Restaurateur David Bailey announced last week that his popular downtown breakfast spot Rooster (1104 Locust Street; 314-241-8118) will soon have a second location. Bailey is already in the midst of opening another new restaurant, Small Batch, this fall. In addition to Rooster, he's also behind Baileys' Range (920 Olive Street; 314-241-8121), Bridge Tap House and Wine Bar (1004 Locust Street; 314-241-8141) and Baileys' Chocolate Bar (1915 Park Avenue; 314-241-8100).
See also: Rooster: The Quintessential Crêpe
Bailey tells Gut Check that the second Rooster will have all the things the original has, plus extended hours, more space and even a dinner menu. He is working with executive chefs Peter Clark and Stephen Trouvere to expand Rooster's offerings.
"We'll have additional equipment we don't [currently] have which will let us do stuff like doughnuts and french fries, frankly, that people ask us for that we just can't do at the first [restaurant]," Bailey says.
The existing building at 3150 South Grand Boulevard will house one dining room, and then another dining room, and the kitchen are being built in an addition. It also sits on an acre of land that Bailey plans to build another restaurant on, too.
"It's part of our long-term ten-year plan. That's just sort of the way I operate; I'm always thinking several years out," Bailey says. "We've been on an every-two-years schedule for the last nine years -- that's a really hectic pace for the size of a company that we are. I've got little kids, and I think after this big step, I might slow my pace down a little bit. But we'll see."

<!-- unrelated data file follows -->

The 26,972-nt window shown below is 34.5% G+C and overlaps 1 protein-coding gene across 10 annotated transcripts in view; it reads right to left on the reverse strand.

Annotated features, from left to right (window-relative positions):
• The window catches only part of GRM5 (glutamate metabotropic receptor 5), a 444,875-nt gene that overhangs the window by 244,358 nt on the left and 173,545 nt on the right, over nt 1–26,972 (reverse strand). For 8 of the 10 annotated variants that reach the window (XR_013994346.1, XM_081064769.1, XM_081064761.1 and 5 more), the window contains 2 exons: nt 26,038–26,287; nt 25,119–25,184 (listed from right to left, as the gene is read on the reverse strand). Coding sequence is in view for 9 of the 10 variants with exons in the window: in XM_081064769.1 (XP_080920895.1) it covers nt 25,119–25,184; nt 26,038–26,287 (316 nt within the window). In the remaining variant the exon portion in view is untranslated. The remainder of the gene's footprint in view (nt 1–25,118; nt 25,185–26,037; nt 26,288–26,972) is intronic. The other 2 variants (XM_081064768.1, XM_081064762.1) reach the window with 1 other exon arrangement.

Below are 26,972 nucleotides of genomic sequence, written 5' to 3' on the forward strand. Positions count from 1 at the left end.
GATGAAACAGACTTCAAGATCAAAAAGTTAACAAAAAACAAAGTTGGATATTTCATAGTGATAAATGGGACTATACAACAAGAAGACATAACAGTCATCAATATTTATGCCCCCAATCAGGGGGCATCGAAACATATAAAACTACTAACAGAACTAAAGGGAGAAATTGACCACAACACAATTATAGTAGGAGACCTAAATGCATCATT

Bailey has had the building on contract for several months, though it's been on his radar for years because he lives in Tower Grove. "Part of the reason we've been under contract for so long is because we went through the entire architectural design and all that is all done. I know exactly what that's gonna look like -- all we're on now is the construction timeline. Seven or eight months [until it opens]," Bailey says.
The new Rooster will have a few kitchen managers, but, Bailey says, Clark and Trouvere will oversee it just like they do the other restaurants.
"We're really excited about the neighborhood. It's where we live, and I'm committed to the city," Bailey says, promising his aforementioned ten-year plan involves staying in St. Louis. "But there's obviously lots of different parts of the city, so it fits with our whole philosophy."